Personal stories can be a powerful catalyst for change – challenging stereotypes, building bridges, and inspiring action. In a country as diverse and complex as the United States, the identities of Muslim Americans remain layered and contested. We all have stories to tell: stories that deserve to be collected, conserved, and celebrated.
“Muslim American Journeys” is a MALA program produced in partnership with NPR’s StoryCorps and the Library of Congress, providing a platform for Americans of Muslim heritage to share their individual stories. By sharing a diverse range of narratives and experiences, “Journeys” aims to document oral history, inspire pride, and celebrate individuality. Every story recorded is officially archived in the Library of Congress, and outstanding stories are featured on National Public Radio.
“I think undertaking the Ph.D. program at this time in my life is the most significant strategic goal I am pursuing to serve human and humanity in the long run. Service to humanity is the only path that if you die on, you would never regret, regardless of what religion you believe in.”
Afrina Khan found her passion as a certified holistic health counselor. She trained in more than 100 different dietary theories, from all the new-age, raw food, and vegan movements to ancient traditions like Ayurveda and the work of Dr. Weston Price. She also trained in a variety of practical lifestyle coaching methods such as stress […]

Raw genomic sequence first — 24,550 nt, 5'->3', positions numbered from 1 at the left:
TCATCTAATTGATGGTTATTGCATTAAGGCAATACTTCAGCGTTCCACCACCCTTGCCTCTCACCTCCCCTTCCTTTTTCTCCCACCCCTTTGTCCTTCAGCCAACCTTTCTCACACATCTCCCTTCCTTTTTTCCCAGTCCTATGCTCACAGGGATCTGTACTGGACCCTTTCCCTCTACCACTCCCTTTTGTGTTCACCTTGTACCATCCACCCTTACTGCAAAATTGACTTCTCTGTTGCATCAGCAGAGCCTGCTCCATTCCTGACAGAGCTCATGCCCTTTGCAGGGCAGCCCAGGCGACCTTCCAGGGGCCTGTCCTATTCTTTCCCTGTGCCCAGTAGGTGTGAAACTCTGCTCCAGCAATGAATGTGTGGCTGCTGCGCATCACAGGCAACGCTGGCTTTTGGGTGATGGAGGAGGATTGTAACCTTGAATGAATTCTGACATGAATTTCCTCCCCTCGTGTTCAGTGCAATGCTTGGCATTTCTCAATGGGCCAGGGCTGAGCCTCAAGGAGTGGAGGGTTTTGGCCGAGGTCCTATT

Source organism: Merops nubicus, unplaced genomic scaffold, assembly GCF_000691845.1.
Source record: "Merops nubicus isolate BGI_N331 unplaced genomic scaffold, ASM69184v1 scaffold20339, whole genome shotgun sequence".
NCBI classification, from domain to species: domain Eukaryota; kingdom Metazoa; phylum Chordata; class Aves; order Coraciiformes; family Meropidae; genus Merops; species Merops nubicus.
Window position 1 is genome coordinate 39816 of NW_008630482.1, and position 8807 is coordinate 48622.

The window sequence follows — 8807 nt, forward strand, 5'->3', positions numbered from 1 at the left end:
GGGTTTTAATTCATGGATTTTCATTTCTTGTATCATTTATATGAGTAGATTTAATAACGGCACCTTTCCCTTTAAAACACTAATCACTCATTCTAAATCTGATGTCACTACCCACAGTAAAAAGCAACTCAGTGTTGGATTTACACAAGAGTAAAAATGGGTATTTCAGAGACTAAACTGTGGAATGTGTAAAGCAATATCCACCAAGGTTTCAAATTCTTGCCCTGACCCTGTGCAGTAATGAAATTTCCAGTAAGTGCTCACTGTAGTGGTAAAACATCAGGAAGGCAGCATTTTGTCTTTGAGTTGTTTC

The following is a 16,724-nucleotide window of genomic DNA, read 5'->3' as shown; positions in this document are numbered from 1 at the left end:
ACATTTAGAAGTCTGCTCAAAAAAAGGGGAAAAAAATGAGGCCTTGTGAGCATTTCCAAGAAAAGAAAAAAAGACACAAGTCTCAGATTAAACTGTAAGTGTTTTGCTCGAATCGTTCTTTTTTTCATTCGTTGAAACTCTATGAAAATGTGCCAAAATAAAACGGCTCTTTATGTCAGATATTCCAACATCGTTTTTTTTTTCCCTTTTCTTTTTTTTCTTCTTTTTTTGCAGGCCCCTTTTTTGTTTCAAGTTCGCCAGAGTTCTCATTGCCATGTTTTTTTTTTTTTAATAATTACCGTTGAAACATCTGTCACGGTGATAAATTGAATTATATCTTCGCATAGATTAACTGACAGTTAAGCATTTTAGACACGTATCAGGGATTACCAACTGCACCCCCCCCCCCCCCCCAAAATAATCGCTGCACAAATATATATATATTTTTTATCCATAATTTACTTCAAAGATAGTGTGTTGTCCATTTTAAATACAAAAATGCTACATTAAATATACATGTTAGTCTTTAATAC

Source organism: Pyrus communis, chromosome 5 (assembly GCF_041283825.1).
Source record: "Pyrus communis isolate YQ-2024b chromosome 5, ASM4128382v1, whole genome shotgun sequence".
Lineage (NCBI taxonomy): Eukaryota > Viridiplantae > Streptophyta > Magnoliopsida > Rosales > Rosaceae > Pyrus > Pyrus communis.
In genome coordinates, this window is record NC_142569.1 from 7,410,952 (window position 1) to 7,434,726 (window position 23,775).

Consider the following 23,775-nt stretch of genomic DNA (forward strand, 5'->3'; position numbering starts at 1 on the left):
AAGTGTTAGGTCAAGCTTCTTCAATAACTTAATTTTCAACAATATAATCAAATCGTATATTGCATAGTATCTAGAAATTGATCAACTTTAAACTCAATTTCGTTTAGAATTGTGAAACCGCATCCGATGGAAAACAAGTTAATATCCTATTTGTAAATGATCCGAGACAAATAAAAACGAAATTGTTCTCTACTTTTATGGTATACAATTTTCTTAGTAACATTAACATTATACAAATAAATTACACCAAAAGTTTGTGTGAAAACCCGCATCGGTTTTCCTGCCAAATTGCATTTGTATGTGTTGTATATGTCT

Kiran Ansari shares her love for the varying Ramadan calendar. I love how Ramadan comes at a different time each year. As Muslims follow the lunar calendar, Ramadan starts around ten days earlier every year. It may sound weird how this month-long holiday does not have a fixed date in our conventional Gregorian […]
“But really, being someone who moved around a lot, you had to be flexible, adaptable, and observant of the world around you and the things that change from one place to the next. Coming from that experience at a young age really defined my next steps in life.”
“I realized that my identity as an Indian Muslim made me a “cultural bridge” of sorts between the majority of Indians who are Hindu and American Muslims, who consist of a wide array of ethnic groups. I credit my parents for refusing to give into tribalism and religious paternalism, and encouraging me to respect and learn about other religions.”